The plight of non-photographers
A common conundrum for many Facebook admins is coming up with photos for posts. It’s a commonly-known fact that photos and videos generates far more engagement than text-only posts. If you’re not a photographer, this can be a daunting reality. Social Media is a marathon. It takes a level of commitment that many find difficult to keep. For many who aren’t accustomed to snapping and sharing photos, posting pictures with posts daily over the lifetime of a Facebook page – years! – can drain the ‘ol creative juices.
This was the case recently for a veterinary clinic. They found themselves looking for creative ways to generate beautiful looking posts, but lacked the necessary photos. They reached out to us for help.
My team and I had lots of ideas for posts, but as we began to discuss ways for taking photos at the vet, we realized it was going to be a challenge. Our strategy was to promote top pet health practices in order to create awareness for the many benefits of visiting the vet regularly.
Let’s define “good” photos
Before I continue, you should know what I mean by “good” photos. First, what I don’t mean.
It doesn’t mean you have to be a professional photographer, or have an expensive camera. An iPhone has an incredibly powerful camera. There are entire communities devoted to sharing outstanding photos from smartphones. It doesn’t take special training or equipment. But, it does take a good strategy, and a little good taste.
There are several key criteria for “good”. Good photos for business must be (1) relevant to the strategy of the page content and (2) original. If possible, stay away from stock photos (photos available online). Pam Grossman, a highly-influential curator says, “never before has the human race been better at spotting a fake. The viewer’s eye has become a lot more sophisticated. And what it wants – above all – is something real.” Stock photos should only be a last resort, or used for a very specific purpose. There are certainly situations where a stock photo can be quite effective. As a general rule though, it’s far better to use photos you own.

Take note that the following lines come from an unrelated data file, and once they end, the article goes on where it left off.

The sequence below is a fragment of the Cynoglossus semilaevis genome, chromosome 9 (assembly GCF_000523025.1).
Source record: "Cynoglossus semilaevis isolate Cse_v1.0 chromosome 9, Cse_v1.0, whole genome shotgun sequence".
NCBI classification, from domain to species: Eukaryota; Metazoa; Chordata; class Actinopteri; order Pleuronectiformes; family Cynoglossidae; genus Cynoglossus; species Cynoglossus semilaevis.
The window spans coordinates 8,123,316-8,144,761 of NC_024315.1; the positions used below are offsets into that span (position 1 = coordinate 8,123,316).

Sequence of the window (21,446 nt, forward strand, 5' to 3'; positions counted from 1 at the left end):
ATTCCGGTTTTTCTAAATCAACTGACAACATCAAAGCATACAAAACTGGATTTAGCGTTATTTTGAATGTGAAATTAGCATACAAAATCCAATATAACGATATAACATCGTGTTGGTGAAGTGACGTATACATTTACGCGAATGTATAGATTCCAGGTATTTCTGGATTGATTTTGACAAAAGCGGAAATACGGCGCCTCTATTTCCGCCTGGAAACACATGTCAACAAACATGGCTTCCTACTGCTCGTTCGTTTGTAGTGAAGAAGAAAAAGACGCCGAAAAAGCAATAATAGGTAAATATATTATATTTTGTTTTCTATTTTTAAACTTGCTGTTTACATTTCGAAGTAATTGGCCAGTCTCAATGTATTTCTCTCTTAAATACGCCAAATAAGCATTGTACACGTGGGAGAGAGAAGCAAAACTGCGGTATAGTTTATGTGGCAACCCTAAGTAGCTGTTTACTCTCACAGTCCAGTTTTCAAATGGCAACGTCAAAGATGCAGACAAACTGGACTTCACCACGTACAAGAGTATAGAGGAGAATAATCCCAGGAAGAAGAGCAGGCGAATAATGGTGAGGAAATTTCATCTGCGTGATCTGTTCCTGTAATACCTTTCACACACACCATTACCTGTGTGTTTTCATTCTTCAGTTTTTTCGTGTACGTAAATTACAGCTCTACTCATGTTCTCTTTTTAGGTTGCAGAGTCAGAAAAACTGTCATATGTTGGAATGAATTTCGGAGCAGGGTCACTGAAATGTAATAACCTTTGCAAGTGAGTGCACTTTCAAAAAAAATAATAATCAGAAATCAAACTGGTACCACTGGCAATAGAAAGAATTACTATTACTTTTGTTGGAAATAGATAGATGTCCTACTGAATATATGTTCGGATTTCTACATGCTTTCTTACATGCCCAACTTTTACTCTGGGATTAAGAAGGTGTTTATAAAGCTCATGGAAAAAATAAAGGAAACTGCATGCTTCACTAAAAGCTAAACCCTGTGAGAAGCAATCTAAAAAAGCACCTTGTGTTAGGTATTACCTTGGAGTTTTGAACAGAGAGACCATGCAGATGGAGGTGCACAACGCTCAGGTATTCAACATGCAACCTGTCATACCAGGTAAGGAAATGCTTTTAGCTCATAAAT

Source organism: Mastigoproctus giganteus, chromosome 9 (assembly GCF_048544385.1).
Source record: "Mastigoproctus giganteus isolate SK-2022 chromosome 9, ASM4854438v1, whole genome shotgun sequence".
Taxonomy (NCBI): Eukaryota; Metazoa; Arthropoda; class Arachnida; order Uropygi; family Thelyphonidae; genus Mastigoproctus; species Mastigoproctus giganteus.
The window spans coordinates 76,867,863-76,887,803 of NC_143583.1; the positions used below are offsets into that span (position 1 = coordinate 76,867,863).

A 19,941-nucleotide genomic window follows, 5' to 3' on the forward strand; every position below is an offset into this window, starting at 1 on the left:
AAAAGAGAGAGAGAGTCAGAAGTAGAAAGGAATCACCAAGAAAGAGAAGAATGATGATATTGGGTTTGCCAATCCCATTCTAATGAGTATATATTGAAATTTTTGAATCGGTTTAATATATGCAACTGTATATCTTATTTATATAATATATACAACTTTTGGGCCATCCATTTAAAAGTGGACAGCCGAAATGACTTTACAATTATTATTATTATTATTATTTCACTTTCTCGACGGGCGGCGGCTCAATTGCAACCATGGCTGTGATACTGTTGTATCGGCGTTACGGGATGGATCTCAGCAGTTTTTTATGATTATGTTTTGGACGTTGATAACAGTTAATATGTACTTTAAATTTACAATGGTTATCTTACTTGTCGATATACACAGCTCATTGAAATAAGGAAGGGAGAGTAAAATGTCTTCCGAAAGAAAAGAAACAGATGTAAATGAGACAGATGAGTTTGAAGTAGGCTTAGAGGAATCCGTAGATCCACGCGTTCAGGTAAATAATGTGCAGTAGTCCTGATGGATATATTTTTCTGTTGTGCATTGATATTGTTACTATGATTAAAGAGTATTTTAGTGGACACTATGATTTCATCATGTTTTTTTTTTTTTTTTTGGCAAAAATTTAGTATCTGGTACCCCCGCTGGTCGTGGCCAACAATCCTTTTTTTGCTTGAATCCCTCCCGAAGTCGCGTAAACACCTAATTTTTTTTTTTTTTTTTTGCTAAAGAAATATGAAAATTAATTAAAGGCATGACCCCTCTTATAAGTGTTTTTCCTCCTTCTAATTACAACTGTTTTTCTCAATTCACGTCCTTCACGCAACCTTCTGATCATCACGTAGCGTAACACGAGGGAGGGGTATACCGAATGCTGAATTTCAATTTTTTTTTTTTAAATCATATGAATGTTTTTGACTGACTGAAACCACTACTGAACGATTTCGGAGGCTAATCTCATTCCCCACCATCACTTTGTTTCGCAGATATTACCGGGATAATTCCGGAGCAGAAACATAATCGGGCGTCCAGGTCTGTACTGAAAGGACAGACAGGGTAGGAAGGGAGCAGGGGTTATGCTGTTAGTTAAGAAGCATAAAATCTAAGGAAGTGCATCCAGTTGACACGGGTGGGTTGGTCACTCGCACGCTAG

In summary, (1) be confident – even if you just have a smartphone as a camera, (2) create very specific goals for your content and (3) do not use stock photos.
Turns out veterinary clinics don’t take kindly to being used as photo studios
I quickly realized it would be a struggle to generate relevant photos on my own due to the nature of the vet clinic. As is the case for many businesses, taking the time to snap pictures during busy work hours in a highly-efficient clinic environment posed a particularly difficult challenge for us.
So, I decided to take another route. I looked outside the box, err, outside the clinic.
Here it is. Here’s my big, brilliant – nay, revolutionary – idea.
Asking followers to help
I asked the Facebook page if I could have their photos.
Quickly, we started to receive exactly the kind of photos we wanted. To be specific, they were photos of pets who were (1) well-groomed, (2) playing outdoors, and (3) captioned with names, and often paired with a fun story. Photos like these, I surmised, were the perfect appeal for effectively telling our message and engaging the interests of our audience.
Today, we find ourselves in a beautiful reality. With pride, the Facebook page audience is handing over perfect photos to my team. We reward them by mentioning them by name (with permission). This reinforces our appreciation by recognizing them as great pet-owners. A secondary benefit of this process has been the increased brand loyalty among our followers. They’re much more likely to become actively-sharing Facebook followers.
And, you know what that means…
The perfect user-submitted, word-of-mouth-powered, mega-machine
Isn’t it obvious? When individuals take the time to submit photos to your page, it means two things (1) they really like your business and (2) their Facebook friends will see the activity in their News Feed. And (bonus) they’re more likely to share your posts.
Hence, a beautiful cycle begins. Our page followers engage. We share perfect photo posts. Their friends engage. And our page grows. The Social Media/word-of-mouth machine powers along at record speed!
Meanwhile, my camera is collecting dust.